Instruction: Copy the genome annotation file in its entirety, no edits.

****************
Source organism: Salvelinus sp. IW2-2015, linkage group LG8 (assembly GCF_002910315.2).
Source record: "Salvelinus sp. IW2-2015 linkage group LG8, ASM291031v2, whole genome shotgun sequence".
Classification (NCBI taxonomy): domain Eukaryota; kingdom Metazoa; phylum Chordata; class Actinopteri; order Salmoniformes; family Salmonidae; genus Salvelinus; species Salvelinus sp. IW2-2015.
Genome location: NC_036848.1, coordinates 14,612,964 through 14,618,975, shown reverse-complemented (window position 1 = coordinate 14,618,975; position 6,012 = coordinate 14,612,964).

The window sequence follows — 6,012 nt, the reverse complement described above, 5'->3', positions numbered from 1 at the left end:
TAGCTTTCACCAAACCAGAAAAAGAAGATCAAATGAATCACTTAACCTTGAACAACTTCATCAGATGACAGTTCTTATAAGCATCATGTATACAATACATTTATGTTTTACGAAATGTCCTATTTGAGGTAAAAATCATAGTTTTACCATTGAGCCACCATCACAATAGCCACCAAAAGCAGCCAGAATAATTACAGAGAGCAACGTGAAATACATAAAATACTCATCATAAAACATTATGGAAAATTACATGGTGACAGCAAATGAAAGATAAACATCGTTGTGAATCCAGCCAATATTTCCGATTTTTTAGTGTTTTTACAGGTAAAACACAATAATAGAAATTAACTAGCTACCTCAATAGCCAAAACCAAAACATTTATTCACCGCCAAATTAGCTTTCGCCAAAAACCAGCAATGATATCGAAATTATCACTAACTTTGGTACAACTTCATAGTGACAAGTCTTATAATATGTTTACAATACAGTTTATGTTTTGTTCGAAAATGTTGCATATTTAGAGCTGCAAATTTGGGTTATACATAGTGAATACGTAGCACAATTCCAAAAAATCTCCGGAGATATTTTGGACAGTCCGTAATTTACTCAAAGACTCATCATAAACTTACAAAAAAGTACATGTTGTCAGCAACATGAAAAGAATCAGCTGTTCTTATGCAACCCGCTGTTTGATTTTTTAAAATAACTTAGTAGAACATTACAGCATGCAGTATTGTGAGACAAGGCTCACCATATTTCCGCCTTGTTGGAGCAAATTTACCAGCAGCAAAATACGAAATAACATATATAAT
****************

Source organism: Salvelinus sp. IW2-2015, linkage group LG8 (assembly GCF_002910315.2).
Source record: "Salvelinus sp. IW2-2015 linkage group LG8, ASM291031v2, whole genome shotgun sequence".
Classification (NCBI taxonomy): domain Eukaryota; kingdom Metazoa; phylum Chordata; class Actinopteri; order Salmoniformes; family Salmonidae; genus Salvelinus; species Salvelinus sp. IW2-2015.
Genome location: NC_036848.1, coordinates 14,612,964 through 14,618,975, shown reverse-complemented (window position 1 = coordinate 14,618,975; position 6,012 = coordinate 14,612,964).

The window sequence follows — 6,012 nt, the reverse complement described above, 5'->3', positions numbered from 1 at the left end:
TAGCTTTCACCAAACCAGAAAAAGAAGATCAAATGAATCACTTAACCTTGAACAACTTCATCAGATGACAGTTCTTATAAGCATCATGTATACAATACATTTATGTTTTACGAAATGTCCTATTTGAGGTAAAAATCATAGTTTTACCATTGAGCCACCATCACAATAGCCACCAAAAGCAGCCAGAATAATTACAGAGAGCAACGTGAAATACATAAAATACTCATCATAAAACATTATGGAAAATTACATGGTGACAGCAAATGAAAGATAAACATCGTTGTGAATCCAGCCAATATTTCCGATTTTTTAGTGTTTTTACAGGTAAAACACAATAATAGAAATTAACTAGCTACCTCAATAGCCAAAACCAAAACATTTATTCACCGCCAAATTAGCTTTCGCCAAAAACCAGCAATGATATCGAAATTATCACTAACTTTGGTACAACTTCATAGTGACAAGTCTTATAATATGTTTACAATACAGTTTATGTTTTGTTCGAAAATGTTGCATATTTAGAGCTGCAAATTTGGGTTATACATAGTGAATACGTAGCACAATTCCAAAAAATCTCCGGAGATATTTTGGACAGTCCGTAATTTACTCAAAGACTCATCATAAACTTACAAAAAAGTACATGTTGTCAGCAACATGAAAAGAATCAGCTGTTCTTATGCAACCCGCTGTTTGATTTTTTAAAATAACTTAGTAGAACATTACAGCATGCAGTATTGTGAGACAAGGCTCACCATATTTCCGCCTTGTTGGAGCAAATTTACCAGCAGCAAAATACGAAATAACATATATAAT